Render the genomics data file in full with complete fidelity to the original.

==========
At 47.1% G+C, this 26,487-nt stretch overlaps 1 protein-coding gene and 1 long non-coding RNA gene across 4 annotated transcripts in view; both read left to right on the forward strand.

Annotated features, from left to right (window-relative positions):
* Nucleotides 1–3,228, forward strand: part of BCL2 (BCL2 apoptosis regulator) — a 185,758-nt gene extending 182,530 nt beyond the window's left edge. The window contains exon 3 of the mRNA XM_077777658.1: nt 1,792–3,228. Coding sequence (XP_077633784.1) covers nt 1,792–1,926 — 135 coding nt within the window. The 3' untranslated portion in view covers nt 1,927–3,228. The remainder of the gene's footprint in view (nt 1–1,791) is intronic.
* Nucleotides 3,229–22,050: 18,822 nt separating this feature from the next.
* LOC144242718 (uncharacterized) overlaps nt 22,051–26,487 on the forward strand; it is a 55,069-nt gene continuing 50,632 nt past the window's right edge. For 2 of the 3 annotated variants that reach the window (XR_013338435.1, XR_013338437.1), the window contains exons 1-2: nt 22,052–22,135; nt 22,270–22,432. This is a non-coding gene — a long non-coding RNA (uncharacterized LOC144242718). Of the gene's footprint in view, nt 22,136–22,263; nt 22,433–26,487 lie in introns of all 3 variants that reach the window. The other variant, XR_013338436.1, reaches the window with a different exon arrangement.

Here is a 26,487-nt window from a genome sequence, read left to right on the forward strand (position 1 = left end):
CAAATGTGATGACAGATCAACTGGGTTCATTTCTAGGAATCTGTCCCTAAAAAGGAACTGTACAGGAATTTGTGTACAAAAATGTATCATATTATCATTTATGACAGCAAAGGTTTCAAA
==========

At 47.1% G+C, this 26,487-nt stretch overlaps 1 protein-coding gene and 1 long non-coding RNA gene across 4 annotated transcripts in view; both read left to right on the forward strand.

Annotated features, from left to right (window-relative positions):
* Nucleotides 1–3,228, forward strand: part of BCL2 (BCL2 apoptosis regulator) — a 185,758-nt gene extending 182,530 nt beyond the window's left edge. The window contains exon 3 of the mRNA XM_077777658.1: nt 1,792–3,228. Coding sequence (XP_077633784.1) covers nt 1,792–1,926 — 135 coding nt within the window. The 3' untranslated portion in view covers nt 1,927–3,228. The remainder of the gene's footprint in view (nt 1–1,791) is intronic.
* Nucleotides 3,229–22,050: 18,822 nt separating this feature from the next.
* LOC144242718 (uncharacterized) overlaps nt 22,051–26,487 on the forward strand; it is a 55,069-nt gene continuing 50,632 nt past the window's right edge. For 2 of the 3 annotated variants that reach the window (XR_013338435.1, XR_013338437.1), the window contains exons 1-2: nt 22,052–22,135; nt 22,270–22,432. This is a non-coding gene — a long non-coding RNA (uncharacterized LOC144242718). Of the gene's footprint in view, nt 22,136–22,263; nt 22,433–26,487 lie in introns of all 3 variants that reach the window. The other variant, XR_013338436.1, reaches the window with a different exon arrangement.

Here is a 26,487-nt window from a genome sequence, read left to right on the forward strand (position 1 = left end):
CAAATGTGATGACAGATCAACTGGGTTCATTTCTAGGAATCTGTCCCTAAAAAGGAACTGTACAGGAATTTGTGTACAAAAATGTATCATATTATCATTTATGACAGCAAAGGTTTCAAA